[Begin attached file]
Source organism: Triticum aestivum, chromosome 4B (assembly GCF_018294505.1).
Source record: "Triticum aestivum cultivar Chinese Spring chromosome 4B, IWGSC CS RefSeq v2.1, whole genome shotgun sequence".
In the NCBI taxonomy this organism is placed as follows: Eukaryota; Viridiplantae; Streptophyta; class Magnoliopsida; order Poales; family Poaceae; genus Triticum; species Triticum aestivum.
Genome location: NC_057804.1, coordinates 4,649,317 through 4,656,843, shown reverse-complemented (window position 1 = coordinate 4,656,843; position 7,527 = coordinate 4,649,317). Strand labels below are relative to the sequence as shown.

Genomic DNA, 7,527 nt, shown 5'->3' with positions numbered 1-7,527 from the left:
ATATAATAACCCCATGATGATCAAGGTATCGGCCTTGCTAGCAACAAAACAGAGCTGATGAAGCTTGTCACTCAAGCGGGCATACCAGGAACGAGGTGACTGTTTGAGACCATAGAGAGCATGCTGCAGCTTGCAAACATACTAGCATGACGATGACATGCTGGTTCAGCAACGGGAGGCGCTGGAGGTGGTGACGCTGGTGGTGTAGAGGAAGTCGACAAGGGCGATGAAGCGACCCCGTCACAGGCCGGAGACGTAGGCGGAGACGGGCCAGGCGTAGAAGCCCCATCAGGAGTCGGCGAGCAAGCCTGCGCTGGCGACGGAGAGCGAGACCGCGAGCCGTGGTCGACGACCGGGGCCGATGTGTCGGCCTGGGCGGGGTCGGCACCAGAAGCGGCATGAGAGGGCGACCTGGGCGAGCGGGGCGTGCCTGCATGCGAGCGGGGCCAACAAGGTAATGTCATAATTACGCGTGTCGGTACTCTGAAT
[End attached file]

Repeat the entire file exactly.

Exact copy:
Source organism: Triticum aestivum, chromosome 4B (assembly GCF_018294505.1).
Source record: "Triticum aestivum cultivar Chinese Spring chromosome 4B, IWGSC CS RefSeq v2.1, whole genome shotgun sequence".
In the NCBI taxonomy this organism is placed as follows: Eukaryota; Viridiplantae; Streptophyta; class Magnoliopsida; order Poales; family Poaceae; genus Triticum; species Triticum aestivum.
Genome location: NC_057804.1, coordinates 4,649,317 through 4,656,843, shown reverse-complemented (window position 1 = coordinate 4,656,843; position 7,527 = coordinate 4,649,317). Strand labels below are relative to the sequence as shown.

Genomic DNA, 7,527 nt, shown 5'->3' with positions numbered 1-7,527 from the left:
ATATAATAACCCCATGATGATCAAGGTATCGGCCTTGCTAGCAACAAAACAGAGCTGATGAAGCTTGTCACTCAAGCGGGCATACCAGGAACGAGGTGACTGTTTGAGACCATAGAGAGCATGCTGCAGCTTGCAAACATACTAGCATGACGATGACATGCTGGTTCAGCAACGGGAGGCGCTGGAGGTGGTGACGCTGGTGGTGTAGAGGAAGTCGACAAGGGCGATGAAGCGACCCCGTCACAGGCCGGAGACGTAGGCGGAGACGGGCCAGGCGTAGAAGCCCCATCAGGAGTCGGCGAGCAAGCCTGCGCTGGCGACGGAGAGCGAGACCGCGAGCCGTGGTCGACGACCGGGGCCGATGTGTCGGCCTGGGCGGGGTCGGCACCAGAAGCGGCATGAGAGGGCGACCTGGGCGAGCGGGGCGTGCCTGCATGCGAGCGGGGCCAACAAGGTAATGTCATAATTACGCGTGTCGGTACTCTGAAT